I was sitting with my 3 year old son when he asked “Why are we here?” I knew what he meant, but I shied away from the answer, and asked if he meant why we are in this room.

No, again he asked “Why are we here?” I answered truthfully and said that I did not know. He thought a bit and said “I think it is for love”. I told him that I think he is right.

What a beautiful philosophical gift, I will treasure it always.

What is a regret you have that others could learn from?

If I do have a regret it is that I was far too hard on myself when I was younger. As I grow older I understand that it is essential to have compassion for yourself and others. Sometimes my best intentions can go wrong and things that I consider to be negative may have a positive effect in the long run. Life is too complex, you cannot foresee the effects of your actions, you can only control the intention of the action.

Tell us about a travel experience or destination that you would recommend to others.

Anywhere new and strange opens up one’s mind to ideas, and destroys preconceptions. Europe when I was 16, and our teacher left us to our own devices. The colours of India!


I would have loved to study engineering alongside art and philosophy.


But the best destination of all is home. Watching the braai flames and listening to my boys playing with the thorn trees silhouetted by the sunset.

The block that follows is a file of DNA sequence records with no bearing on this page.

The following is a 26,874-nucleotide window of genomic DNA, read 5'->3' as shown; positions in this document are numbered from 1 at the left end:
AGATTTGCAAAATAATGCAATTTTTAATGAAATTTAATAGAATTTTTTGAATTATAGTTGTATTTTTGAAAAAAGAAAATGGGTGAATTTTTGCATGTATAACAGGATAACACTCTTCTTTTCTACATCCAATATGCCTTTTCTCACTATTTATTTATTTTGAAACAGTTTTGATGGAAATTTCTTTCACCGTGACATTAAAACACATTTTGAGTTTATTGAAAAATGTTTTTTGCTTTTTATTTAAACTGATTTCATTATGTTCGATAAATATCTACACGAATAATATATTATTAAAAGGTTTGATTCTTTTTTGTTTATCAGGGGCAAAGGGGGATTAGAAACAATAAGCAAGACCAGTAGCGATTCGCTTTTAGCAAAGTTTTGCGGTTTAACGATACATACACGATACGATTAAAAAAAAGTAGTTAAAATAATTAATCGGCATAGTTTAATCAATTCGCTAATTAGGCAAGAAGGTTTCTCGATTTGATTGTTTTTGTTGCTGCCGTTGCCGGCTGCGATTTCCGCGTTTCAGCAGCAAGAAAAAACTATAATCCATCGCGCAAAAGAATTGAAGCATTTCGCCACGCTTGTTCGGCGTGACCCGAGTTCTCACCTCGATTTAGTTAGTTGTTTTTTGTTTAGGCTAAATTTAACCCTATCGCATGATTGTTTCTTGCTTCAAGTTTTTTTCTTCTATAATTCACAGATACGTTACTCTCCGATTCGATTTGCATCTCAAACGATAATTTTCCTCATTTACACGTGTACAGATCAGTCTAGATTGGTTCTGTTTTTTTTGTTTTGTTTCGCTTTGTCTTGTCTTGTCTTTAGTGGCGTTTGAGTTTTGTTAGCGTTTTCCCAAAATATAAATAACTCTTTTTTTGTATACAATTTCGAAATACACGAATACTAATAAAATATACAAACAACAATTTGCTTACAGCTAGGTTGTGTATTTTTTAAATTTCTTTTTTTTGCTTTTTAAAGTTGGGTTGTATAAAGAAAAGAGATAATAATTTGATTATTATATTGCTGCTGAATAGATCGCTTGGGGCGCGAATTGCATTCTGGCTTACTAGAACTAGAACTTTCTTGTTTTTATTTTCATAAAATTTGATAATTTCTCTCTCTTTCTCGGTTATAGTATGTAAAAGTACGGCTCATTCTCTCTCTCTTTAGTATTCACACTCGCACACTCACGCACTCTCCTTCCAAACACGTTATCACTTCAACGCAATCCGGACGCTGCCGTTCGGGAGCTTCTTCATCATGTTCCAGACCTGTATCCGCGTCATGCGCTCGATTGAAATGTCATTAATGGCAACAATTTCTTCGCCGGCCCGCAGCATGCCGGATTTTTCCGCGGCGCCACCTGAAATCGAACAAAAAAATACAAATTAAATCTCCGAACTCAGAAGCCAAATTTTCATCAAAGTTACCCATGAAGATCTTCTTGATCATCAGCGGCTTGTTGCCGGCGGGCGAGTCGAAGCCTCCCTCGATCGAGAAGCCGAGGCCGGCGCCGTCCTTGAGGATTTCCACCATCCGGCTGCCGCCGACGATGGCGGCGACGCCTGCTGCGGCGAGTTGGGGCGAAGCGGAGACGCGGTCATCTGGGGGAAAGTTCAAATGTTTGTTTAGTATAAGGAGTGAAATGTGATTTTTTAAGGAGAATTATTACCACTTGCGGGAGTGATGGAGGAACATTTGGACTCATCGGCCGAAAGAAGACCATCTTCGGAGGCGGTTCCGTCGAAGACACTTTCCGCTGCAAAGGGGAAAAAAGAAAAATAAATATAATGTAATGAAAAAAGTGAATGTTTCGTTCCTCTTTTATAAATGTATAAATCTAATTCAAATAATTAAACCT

What habits/routines do you keep that are especially unique or beneficial?

I am very bad with routines, I could make a list of routines I wish I had!

What apps (or other technologies) have the greatest impact on your happiness/personal fulfillment?

I love the Kindle and Audible Apps on my smart phone. I always have my books with me whether I am reading on trains and planes or listening while driving or when I lie next to my children when they struggle to fall asleep.

How would you have handled your own education differently?

I wish there were more options to educate according to individual interests. I would have loved to study engineering alongside art and philosophy. Higher Education assumes people have one interest and will only be working in one specialised field for the rest of their life.

What do you know now about living a satisfying life that you didn’t know when you were twenty?

In my twenties I was under the impression that a satisfying happy life is something you earned through hard work and was externally bestowed on you.


What seems certain is that we will not visit this life again


Now in my forties I understand that happiness and a satisfying life are things you accept from within. I also know that one should embrace failure, it is merely feedback. Readjust and move on.

What do you think about when you think about death?

When I think about death, I think about life. It does not matter if there is an afterlife, a heaven, or hell, or an unforming-back-into-the-universe-stuff that we are made of. What seems certain is that we will not visit this life again. I get anxious about how short the journey is, frustrated when my humanness makes me trip on the small stuff, fills me with anxiety about the darker things and gets in the way of appreciating the wonder of the world. I wish I would stop more often and appreciate the new leaves opening in spring, the life surrounding me, my family friends, husband, children, all my blessings.

Everything is fleeting.


Watch Michaella Janse van Vuuren’s TEDxJohannesburg talk: When 3D printing becomes high art

Visit tedxjohannesburg.co.za for more.